CD Player Maintenance

Taking care of your car's CD player
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It's impossible to imagine zipping down the highway without the dulcet tones of Kid Rock, U2, or Keith Urban being wafted through the car. To make sure you keep rockin' while you're rollin,' we have a few tips on the care and feeding of your CD player. First, though, a brief look at the history of automotive audio.

Audio File

The car audio system debuted in 1929 when Paul Gavin invented the first car radio. He called his new gadget "Motorola," a clever combination of motion and radio. Eventually, from radios-dependent on the strength of a frequency signal and someone else's taste in music-the musical demands of drivers and passengers sent us evolving forward into the now nearly obsolete 8-track tape deck. Appropriately enough, right in time for the disco era, another lunge sent road dancers shopping for another new type of media, the smaller and more portable, tape cassette, which was great as long as one was willing to pretend to ignore the constant "hiss" of the tape. Of course, portability had its price, finicky little heads in the tape players, if not kept clean, would "eat the tape." Although they required a bit of compromise in terms of sound quality, cassette tapes remained mainstream right up into the 1990s.

Fast Forward

Today, Compact Discs, or CDs, dominate. Even though history teaches us that something better will eventually replace them, for now, they are as close as one can get to having Bono in the backseat. Vinyl records, which never seemed to make their way into car stereos, and tape formats, have finite life spans, even if well taken care of. Simple exposure to elements like dust and just plain air can abbreviate the waiting time of meeting their ultimate demises. 8-tracks and cassettes used analog systems to transfer data from their plastic parts into listeners' ears. These systems were too mechanical and required too many moving parts and reused surfaces. Information from digitally encoded CDs, on the other hand, is transferred optically rather than mechanically by way of a laser reading data from the disc. The disc itself never comes into contact with anything that actually reads the music, so there's basically nothing to wear out or tangle up. In addition to superior sounds quality, CDs offer great conveniences that tape-based systems didn't, such as the ability to immediately skip through songs and the ability to read what track number one is listening to. As of the past decade or so, automakers have been including CD players in a broad range of cars and trucks. Most new vehicles have their systems so fully integrated-controls on the steering wheel, for instance-it's become nearly impossible, and really not necessary from a quality standpoint-to replace the equipment.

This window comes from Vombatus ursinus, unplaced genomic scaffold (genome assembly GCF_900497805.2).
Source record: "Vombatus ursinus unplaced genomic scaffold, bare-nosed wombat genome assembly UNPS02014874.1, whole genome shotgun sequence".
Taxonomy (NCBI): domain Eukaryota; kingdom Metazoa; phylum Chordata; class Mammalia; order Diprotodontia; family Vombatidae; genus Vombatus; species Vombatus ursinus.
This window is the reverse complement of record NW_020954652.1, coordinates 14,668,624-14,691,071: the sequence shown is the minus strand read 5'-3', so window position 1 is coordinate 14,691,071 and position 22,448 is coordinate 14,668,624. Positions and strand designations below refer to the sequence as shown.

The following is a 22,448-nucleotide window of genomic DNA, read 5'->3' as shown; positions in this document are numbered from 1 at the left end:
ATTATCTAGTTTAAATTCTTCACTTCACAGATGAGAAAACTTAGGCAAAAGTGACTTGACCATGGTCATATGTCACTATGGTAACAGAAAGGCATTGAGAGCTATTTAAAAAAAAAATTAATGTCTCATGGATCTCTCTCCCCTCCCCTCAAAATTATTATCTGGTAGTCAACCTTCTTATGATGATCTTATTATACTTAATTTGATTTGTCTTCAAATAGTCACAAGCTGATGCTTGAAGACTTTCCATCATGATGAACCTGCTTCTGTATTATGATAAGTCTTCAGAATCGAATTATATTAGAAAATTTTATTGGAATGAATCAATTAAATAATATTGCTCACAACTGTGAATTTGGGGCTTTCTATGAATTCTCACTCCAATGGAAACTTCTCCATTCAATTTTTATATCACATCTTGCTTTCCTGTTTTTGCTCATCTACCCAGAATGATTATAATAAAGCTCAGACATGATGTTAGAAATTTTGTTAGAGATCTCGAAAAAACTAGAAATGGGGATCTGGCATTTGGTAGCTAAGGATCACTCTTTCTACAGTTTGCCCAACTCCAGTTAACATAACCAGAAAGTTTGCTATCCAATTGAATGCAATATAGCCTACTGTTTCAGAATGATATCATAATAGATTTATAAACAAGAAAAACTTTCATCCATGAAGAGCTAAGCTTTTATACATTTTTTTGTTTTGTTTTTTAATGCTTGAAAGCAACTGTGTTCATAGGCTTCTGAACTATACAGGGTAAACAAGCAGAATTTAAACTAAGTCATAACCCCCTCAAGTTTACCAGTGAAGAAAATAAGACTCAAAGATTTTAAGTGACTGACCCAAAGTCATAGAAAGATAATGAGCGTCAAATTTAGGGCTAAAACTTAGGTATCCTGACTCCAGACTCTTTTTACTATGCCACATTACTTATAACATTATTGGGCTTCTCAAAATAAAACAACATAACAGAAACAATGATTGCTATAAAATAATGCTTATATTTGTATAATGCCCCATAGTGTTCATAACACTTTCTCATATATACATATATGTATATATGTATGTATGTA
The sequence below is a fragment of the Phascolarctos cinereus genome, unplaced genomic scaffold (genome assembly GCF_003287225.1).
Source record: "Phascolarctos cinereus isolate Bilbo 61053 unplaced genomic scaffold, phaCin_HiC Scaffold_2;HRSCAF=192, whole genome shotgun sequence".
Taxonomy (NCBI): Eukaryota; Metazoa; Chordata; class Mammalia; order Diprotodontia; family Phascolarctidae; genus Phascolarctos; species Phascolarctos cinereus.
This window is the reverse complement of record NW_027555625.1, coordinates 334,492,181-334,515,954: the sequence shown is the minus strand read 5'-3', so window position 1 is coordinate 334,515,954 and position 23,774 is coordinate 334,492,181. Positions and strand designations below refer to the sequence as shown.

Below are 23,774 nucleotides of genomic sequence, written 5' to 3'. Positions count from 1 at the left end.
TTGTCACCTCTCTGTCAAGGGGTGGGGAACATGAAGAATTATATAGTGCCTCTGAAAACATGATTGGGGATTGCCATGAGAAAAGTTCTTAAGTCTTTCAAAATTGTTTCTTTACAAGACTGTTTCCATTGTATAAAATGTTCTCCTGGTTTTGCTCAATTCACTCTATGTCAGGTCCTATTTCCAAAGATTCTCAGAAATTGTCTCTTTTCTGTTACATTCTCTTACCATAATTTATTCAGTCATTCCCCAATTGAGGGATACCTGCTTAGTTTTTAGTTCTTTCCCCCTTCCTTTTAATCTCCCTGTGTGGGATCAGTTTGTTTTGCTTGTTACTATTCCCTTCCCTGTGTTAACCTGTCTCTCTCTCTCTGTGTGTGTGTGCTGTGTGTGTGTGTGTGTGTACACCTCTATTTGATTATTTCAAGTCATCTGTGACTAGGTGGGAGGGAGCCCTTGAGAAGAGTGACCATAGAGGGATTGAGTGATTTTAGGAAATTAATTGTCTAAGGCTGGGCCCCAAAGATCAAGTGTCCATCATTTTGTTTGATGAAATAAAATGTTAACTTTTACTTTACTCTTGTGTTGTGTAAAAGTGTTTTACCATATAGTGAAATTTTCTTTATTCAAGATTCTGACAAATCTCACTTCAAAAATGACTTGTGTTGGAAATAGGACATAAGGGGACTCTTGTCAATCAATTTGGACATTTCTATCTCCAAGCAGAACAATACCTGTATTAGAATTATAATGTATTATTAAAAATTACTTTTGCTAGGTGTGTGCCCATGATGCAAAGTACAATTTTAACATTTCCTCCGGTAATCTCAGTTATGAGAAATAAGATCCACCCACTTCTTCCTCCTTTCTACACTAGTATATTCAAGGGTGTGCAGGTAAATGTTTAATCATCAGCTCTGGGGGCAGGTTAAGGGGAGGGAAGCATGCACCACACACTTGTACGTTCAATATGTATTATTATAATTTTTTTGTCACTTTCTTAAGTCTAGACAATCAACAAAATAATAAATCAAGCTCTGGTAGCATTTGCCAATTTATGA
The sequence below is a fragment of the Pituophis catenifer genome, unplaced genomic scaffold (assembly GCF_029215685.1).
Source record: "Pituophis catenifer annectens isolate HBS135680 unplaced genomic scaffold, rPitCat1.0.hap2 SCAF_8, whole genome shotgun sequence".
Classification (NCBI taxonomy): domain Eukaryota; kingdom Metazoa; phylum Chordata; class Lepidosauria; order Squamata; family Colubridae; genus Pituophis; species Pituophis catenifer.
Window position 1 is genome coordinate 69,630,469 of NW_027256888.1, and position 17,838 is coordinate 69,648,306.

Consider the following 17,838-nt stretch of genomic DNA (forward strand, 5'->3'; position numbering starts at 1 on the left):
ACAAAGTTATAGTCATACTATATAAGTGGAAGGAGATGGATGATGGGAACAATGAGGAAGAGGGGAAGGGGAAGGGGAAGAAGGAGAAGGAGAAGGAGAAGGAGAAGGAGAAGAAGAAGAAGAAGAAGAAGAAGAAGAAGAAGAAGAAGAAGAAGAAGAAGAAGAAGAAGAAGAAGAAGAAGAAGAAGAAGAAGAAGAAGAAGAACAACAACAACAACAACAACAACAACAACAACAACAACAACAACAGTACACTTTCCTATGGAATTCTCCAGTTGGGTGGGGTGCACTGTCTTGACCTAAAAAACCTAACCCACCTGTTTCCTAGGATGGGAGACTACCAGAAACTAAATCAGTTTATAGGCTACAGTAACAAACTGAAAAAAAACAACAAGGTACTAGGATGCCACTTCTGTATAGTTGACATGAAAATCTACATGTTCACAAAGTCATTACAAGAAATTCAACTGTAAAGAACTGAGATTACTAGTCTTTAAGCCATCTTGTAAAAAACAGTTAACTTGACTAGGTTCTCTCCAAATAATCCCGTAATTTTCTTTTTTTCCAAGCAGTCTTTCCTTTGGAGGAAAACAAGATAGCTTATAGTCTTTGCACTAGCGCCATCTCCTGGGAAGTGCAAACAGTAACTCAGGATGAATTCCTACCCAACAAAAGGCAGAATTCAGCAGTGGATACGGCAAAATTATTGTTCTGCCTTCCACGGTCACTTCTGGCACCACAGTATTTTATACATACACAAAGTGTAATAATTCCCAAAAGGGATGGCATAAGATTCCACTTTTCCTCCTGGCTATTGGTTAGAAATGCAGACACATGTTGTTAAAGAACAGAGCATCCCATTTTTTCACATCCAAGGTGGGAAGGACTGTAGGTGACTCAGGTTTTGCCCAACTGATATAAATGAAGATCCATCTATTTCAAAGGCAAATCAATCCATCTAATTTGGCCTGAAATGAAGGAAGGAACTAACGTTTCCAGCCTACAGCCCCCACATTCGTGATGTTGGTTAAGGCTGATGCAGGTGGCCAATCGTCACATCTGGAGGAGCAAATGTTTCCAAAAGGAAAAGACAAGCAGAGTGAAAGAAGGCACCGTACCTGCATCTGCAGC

Upgrading

If you have an older CD player that has proven temperamental (probably because you haven't treated it like the sensitive piece of electronics it is), then you should be advised: car audio technology has advanced exponentially. It's generally worth simply replacing your older unit with a new one, rather than making an attempt at a repair. Prices range from about $130 to just under $1,000. For those whose idea of heaven is rattling down the back roads with Garth Brooks blasting away, you're best off sticking with a lower priced unit. That's no slur on Garth, but the extra $870 worth of technology can't really be fully appreciated unless you're hermetically sealed in a Rolls-Royce listening to Yo-Yo Ma on an 18-speaker system.

So, with that advice in mind, now we shop, but first, a few features worth considering. Large, well-spaced buttons along with a large, informative display will help you keep your eyes on the road. Next, the most powerful amp you can afford. Amperage is to a sound system what horsepower is to an engine: you might not ever use all the power, but what you do use is of higher quality. Of course, an amp is optional, a CD player is perfectly capable of carrying music to your speakers without one, but when properly selected and installed, it does give an extra boost. Finally, speakers. Make sure they are of good quality, and are able to handle the amperage you plan on feeding them from your stereo unit, and make sure they are of the right size and shape to fit into the slots they are going into. Additional consideration could be given to woofers, tweeters, mids, and subwoofers, the sizes and quantities of which entirely depend on your level of desired audio sophistication.